Rep. Charles A. "Dutch" Ruppersberger was considering running for governor of Maryland 12 years ago when an operative for a political foe approached him with a word of caution.

"Dutch, you belong to an all-white, all-male secret society. I'm giving you a heads-up that we plan to make an issue of it," he recalls the operative saying.

"Tell anybody you want," the congressman remembers replying. "The world should know more about what it means to be a Mason."

Ruppersberger, 68, told the tale Sunday as part of the opening ceremonies for the Conference of Grand Masters of Masons in North America, an annual convention of the 500 or so individuals who serve as leaders for the 2 million Freemasons who live in the United States, Canada and Mexico.

The Freemasons, the oldest men's charitable organization in the world, hold the convention in a different city each year.

This year's affair, the 101st in history and the first to be held in Baltimore, began Sunday at the Marriott Waterfront Hotel and continues through Tuesday.

The 60 or so grand masters who head the grand lodges, or main headquarters, within each state and Canadian province, among other jurisdictions, were to compare notes on the progress of their charitable and fundraising activities, from campaigns to help locate missing children to supporting medical centers.

Each brought with him a handful of officers and supporters.

Conference chairman John Cooper, the grand master of California, kicked off the orations by announcing the convention's theme: "reclaiming our heritage for a better tomorrow." It seemed an apt idea for a brotherhood many say dates to the 1300s in England.

Most Masonic scholars agree the organization arose from the stonemasons' guilds during the Middle Ages, labor organizations that declared their members' moral and economic independence from the British monarchy.

Individuals who belonged valued thrift, liberty, strong moral character and a belief in a Supreme Being, traits Masons say are still essential to their mission of volunteering to help the oppressed and the less privileged, particularly children.

By 1717, records show, four lodges in London formed the first Grand Lodge of England, and within three decades, the fraternity had spread throughout Europe and the American Colonies, where many of the men who helped shape the early United States were members, including George Washington, Benjamin Franklin and Paul Revere.

Pioneer Davy Crockett, financier Andrew Carnegie, musical icon Duke Ellington, Presidents McKinley, Truman and Johnson and Gen. Douglas MacArthur are among the influential Americans who have joined the brotherhood.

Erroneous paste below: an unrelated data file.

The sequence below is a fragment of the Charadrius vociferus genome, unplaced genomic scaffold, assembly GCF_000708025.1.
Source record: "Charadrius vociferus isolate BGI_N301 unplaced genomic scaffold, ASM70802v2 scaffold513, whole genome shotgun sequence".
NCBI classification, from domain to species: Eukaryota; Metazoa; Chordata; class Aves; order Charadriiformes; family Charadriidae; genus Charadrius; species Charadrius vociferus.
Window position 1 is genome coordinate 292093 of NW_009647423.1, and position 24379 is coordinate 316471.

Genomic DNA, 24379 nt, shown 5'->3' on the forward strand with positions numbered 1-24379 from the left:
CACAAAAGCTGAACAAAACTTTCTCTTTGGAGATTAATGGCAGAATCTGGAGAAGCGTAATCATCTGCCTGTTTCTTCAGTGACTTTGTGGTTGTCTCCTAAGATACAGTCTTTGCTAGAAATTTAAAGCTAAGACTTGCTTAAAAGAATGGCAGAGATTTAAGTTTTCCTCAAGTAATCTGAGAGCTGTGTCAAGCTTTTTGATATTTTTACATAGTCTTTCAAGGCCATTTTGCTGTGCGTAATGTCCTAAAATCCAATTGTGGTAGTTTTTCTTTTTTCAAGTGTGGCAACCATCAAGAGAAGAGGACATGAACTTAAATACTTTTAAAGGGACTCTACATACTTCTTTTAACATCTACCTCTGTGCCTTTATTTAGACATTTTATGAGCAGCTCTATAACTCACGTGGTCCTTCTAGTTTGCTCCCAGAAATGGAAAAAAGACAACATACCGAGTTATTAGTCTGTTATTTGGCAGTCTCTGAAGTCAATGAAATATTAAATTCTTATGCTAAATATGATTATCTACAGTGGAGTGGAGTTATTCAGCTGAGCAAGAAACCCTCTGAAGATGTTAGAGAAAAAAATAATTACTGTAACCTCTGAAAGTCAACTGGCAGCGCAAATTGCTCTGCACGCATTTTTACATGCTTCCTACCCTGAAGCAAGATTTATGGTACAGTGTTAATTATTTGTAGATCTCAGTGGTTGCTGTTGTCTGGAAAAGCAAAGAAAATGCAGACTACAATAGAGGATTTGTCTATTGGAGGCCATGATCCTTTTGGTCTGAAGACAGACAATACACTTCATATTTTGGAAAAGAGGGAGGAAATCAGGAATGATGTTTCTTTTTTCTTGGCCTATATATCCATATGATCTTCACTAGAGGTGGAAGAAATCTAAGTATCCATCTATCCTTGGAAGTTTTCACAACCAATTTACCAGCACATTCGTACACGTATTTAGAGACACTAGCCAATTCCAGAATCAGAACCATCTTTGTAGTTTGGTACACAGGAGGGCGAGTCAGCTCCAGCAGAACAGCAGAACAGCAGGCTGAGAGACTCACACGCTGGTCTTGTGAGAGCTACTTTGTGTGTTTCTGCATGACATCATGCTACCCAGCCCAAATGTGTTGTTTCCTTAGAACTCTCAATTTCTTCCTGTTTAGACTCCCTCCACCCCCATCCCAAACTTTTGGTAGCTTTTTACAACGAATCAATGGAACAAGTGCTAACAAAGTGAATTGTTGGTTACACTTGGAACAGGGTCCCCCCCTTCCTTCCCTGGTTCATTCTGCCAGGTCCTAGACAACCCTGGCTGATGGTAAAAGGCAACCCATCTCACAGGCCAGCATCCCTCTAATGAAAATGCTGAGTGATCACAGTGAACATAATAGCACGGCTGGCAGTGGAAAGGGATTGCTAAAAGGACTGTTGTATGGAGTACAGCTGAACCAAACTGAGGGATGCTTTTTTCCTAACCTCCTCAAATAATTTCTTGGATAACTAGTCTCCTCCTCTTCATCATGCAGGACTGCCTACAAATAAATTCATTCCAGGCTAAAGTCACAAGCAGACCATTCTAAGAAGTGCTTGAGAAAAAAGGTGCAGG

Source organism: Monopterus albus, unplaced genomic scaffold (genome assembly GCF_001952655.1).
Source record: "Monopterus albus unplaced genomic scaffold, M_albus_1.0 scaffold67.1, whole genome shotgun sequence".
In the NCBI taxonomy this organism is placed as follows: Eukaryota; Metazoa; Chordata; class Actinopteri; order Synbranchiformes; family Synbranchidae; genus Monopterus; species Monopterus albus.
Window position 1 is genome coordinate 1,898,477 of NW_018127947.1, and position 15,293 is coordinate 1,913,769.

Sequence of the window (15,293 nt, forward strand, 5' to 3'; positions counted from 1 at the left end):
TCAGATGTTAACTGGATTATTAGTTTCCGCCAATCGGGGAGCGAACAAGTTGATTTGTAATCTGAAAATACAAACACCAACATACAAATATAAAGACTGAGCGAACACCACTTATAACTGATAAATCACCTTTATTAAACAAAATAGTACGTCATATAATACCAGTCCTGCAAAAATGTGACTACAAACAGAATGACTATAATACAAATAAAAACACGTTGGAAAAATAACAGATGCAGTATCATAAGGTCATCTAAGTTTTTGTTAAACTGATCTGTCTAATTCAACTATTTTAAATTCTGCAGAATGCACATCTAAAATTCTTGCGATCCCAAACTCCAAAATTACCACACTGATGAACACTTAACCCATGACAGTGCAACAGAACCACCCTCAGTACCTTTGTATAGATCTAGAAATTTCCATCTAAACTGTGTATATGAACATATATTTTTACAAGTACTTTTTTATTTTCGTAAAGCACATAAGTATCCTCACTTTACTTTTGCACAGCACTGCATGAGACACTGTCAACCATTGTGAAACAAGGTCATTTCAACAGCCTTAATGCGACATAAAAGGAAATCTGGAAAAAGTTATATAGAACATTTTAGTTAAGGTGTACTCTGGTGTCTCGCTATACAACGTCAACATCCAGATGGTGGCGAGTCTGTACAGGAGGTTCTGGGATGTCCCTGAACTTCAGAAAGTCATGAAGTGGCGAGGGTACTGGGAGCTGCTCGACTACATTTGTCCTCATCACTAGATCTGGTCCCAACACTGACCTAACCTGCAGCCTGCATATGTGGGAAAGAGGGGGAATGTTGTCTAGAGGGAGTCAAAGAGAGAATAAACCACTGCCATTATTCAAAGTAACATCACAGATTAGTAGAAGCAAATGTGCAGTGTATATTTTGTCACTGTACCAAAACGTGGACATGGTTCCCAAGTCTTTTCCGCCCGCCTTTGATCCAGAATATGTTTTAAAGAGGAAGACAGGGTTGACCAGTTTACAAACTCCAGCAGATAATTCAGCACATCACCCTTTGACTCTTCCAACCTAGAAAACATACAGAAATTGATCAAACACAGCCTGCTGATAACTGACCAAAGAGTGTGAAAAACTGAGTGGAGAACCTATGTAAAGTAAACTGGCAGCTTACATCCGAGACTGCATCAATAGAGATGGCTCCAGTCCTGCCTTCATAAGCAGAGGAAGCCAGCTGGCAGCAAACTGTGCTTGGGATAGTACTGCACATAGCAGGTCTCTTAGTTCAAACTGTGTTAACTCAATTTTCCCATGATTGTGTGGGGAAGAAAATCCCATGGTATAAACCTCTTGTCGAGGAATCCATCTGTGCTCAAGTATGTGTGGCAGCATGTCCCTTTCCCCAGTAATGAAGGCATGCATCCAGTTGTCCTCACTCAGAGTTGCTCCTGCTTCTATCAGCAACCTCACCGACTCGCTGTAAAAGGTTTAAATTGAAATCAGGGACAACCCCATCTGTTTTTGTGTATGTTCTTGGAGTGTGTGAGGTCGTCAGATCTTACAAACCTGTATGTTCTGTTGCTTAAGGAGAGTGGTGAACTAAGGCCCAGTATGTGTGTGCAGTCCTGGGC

Then as now, potential members had to first contact their local lodge, then meet that lodge's declared standards of good character.

Once approved, they join during ceremonies that include rituals they are sworn not to divulge.

Members say the secrets are simple matters that help preserve a sense of continuity through time, but some acknowledge the secrecy has helped convince many outsiders that Masons are a cult, that they wield untold political power behind the scenes, even that they're plotting to take over the planet and create a "New World Order."

The idea makes members like Robert D'Antonio laugh.

"I'm not a reptile. I don't eat children. I don't know how we could take over the world when we can't even agree on where to have a fish fry," said D'Antonio, a Ph.D. in tropical diseases who serves as special assistant to Gerald Piepiora, grand master of Maryland.

The only "secret," members say, is their quiet resolve to improve the lives of young people through missions such as the Student Assistance Program, a nonprofit organization supported by Masons that teaches educators how to spot children who may be struggling with hidden problems and get them help before it's too late.

That and their sense of fraternity. "Our real secret is the sense of brotherhood we have as we try to make good men better," said Mark Genung, grand master of Indiana.

Ruppersberger never did run for governor, but he has been a Mason for 42 years.

"We should be more open about who we are," he said. "Masons help build what's best in the human character."

jonathan.pitts@baltsun.com